“Suicide made some of the coolest, most uncompromising music ever inflicted on our species.” – Henry Rollins
Synth-punk legends Suicide (Alan Vega and Martin Rev) formed in the early 1970s, re-emerging in 1976 as New York’s burgeoning punk scene was on the verge of explosion. Although their debut album, released in 1977, garnered little credit in the beginning, their influence over others is incalculable as it is profound: New Order, Depeche Mode, Soft Cell, Fad Gadget, The Jesus & Mary Chain, Primal Scream, Nick Cave. Their staccato loops and spoken word performances embed themselves in the brain with a frenzied ecstasy. Even today, their sound transcends fads, fashions, and the time-space continuum. They pioneered punk and electronica, melded it with poetry, and sparked ingenuity.
Suicide continued releasing and performing for the next four decades, culminating in their final performance at Punk Mass in 2015, and Vega’s passing in July 2016.
Mute/BMG are celebrating Suicide’s distinguished career with their first official collection, Surrender, a career-spanning collection that includes tracks from their debut album Suicide (1977), through to their final studio album release, American Supreme (2002).
The tracklisting, collated by Martin Rev, Liz Lamere (Alan Vega’s collaborator and wife), Henry Rollins and Jared Artaud, includes two brand new, unheard tracks: “Girl (Unreleased Version)” and “Frankie Teardrop (First Version)”, alongside classic tracks such as “Dream Baby Dream”, “Cheree”, “Rocket USA”, “Surrender”, and “Why Be Blue?”
The tracks were fully remastered by Denis Blackham at Skye Mastering, who previously remastered the recent acclaimed Art of the Album reissue of Suicide’s debut album. The artwork’s concept and design- presented on the vinyl as an embossed, mirror-boarded gatefold sleeve – is by Michael Handis, with art direction by Jared Artaud. With sleevenotes by longtime fan and friend of the band, Henry Rollins, the 16-track album^ features previously unheard material, and will be available on blood-red double vinyl with an embossed, mirror-boarded gatefold sleeve; CD with embossed outer sleeve and digitally.
“This gathering of songs is not a ‘best of’ nor is it a definitive all-you-need-to-know compilation. It is an introduction that will hopefully compel you to explore the albums,” says Rollins.
Listen to the previously-unreleased version of “Frankie Teardrop”, with alternative lyrics, and watch the accompanying fourteen-minute short film directed by Douglas Hart (My Bloody Valentine, Primal Scream, The Jesus & Mary Chain) here…warning, it “may cause nightmares.” The video, a mind-blowing psychedelic explosion of lights and news zippers, is certain to yank you into another dimension.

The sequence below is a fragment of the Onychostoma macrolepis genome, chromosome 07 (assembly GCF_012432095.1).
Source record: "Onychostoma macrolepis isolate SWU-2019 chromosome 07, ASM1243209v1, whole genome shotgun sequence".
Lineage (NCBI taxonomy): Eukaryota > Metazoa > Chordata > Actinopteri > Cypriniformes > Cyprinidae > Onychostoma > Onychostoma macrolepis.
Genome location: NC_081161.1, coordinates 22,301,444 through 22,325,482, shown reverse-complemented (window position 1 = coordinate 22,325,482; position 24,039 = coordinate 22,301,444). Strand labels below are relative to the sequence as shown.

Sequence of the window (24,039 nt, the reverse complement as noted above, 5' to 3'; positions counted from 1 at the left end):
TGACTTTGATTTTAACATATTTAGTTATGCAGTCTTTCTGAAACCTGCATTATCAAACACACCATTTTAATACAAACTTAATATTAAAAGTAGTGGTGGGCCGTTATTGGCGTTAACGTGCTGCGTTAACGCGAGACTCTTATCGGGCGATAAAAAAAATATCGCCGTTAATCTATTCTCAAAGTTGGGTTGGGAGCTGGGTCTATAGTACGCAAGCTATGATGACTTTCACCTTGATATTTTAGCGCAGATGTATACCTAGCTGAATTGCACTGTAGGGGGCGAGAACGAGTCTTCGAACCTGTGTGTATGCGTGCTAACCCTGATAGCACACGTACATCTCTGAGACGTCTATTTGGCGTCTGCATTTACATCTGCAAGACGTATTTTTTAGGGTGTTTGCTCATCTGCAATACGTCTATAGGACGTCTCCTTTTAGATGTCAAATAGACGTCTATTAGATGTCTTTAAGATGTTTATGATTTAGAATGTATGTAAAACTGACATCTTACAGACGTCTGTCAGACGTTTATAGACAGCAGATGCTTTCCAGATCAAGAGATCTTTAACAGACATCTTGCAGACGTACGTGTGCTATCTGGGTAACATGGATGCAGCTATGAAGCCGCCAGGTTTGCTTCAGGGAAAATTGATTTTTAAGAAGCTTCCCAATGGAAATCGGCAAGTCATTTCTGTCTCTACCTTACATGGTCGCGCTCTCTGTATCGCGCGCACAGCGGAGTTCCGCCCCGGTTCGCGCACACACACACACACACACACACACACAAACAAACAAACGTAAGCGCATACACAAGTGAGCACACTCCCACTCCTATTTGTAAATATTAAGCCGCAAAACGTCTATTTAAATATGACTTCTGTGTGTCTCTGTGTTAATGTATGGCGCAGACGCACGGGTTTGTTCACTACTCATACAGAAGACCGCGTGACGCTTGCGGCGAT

Surrender is our March 25th, Pre-order the compilation here.
SUICIDE – SURRENDER VINYL AND DIGITAL TRACKLISTING:
A1. Dominic Christ (2022 – Remaster)
A2. Diamonds, Fur Coat, Champagne (2022 – Remaster)
A3. Harlem (2022 – Remaster)
A4. Rocket USA (2022 – Remaster)
B1. Cheree (2022 – Remaster)
B2. Dream Baby Dream (2022 – Remaster)
B3. Touch Me (2022 – Remaster)
B4. Ghost Rider (2022 – Remaster)
B5. Mr. Ray (2022 – Remaster)
C1. Surrender (2022 – Remaster)
C2. Why Be Blue? (2022 – Remaster)
C3. Wrong Decisions (2022 – Remaster)
C4. Dachau, Disney, Disco (2022 – Remaster)
D1. Radiation (2022 – Remaster)
D2. Girl (Unreleased Version) (2022 – Remaster)^
D3. Frankie Teardrop (First Version) (2022 – Remaster)*
SUICIDE – SURRENDER CD TRACKLISTING
1. Dominic Christ (2022 – Remaster)
2. Diamonds, Fur Coat, Champagne (2022 – Remaster)
3. Harlem (2022 – Remaster)
4. Rocket USA (2022 – Remaster)
5. Cheree (2022 – Remaster)
6. Dream Baby Dream (2022 – Remaster)
7. Touch Me (2022 – Remaster)
8. Ghost Rider (2022 – Remaster)
9. Mr. Ray (2022 – Remaster)
10. Surrender (2022 – Remaster)
11. Why Be Blue? (2022 – Remaster)
12. Wrong Decisions (2022 – Remaster)
13. Dachau, Disney, Disco (2022 – Remaster)
14. Radiation (2022 – Remaster)
15. Frankie Teardrop (First Version) (2022 – Remaster)*
^Previously unreleased, available on the vinyl and digital release
Press photograph: Adrian Boot